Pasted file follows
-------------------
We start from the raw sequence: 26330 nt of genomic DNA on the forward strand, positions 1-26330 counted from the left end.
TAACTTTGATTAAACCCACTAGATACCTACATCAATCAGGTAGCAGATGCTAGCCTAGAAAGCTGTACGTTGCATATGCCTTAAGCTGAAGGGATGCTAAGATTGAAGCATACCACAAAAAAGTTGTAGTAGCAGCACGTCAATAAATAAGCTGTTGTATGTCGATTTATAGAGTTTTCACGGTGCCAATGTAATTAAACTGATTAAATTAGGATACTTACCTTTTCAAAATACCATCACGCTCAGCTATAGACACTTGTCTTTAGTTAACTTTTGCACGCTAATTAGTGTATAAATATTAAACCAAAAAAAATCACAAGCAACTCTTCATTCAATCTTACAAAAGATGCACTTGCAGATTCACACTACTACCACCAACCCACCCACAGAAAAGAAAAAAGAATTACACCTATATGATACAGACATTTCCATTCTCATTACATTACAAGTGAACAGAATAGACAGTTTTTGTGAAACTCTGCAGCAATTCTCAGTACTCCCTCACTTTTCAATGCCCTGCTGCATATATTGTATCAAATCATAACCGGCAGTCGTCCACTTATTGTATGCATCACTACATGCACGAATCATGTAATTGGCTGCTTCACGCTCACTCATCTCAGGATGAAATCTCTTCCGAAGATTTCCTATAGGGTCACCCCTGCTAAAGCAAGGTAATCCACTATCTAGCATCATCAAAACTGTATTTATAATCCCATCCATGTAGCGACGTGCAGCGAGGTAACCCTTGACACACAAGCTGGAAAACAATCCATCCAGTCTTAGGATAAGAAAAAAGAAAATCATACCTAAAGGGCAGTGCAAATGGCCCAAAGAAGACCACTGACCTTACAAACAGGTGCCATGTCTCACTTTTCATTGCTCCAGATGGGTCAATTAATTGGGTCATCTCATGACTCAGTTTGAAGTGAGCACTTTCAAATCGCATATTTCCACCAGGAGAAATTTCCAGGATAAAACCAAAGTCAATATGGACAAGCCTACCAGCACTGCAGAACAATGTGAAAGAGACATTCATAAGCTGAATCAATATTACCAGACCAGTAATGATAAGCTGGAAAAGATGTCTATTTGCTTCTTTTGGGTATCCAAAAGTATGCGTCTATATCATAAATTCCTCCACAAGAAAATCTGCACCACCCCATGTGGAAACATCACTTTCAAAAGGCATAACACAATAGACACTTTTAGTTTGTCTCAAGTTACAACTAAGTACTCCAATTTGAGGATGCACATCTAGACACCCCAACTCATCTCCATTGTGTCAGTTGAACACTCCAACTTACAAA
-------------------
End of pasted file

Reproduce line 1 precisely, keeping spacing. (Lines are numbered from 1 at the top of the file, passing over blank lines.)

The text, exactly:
We start from the raw sequence: 26330 nt of genomic DNA on the forward strand, positions 1-26330 counted from the left end.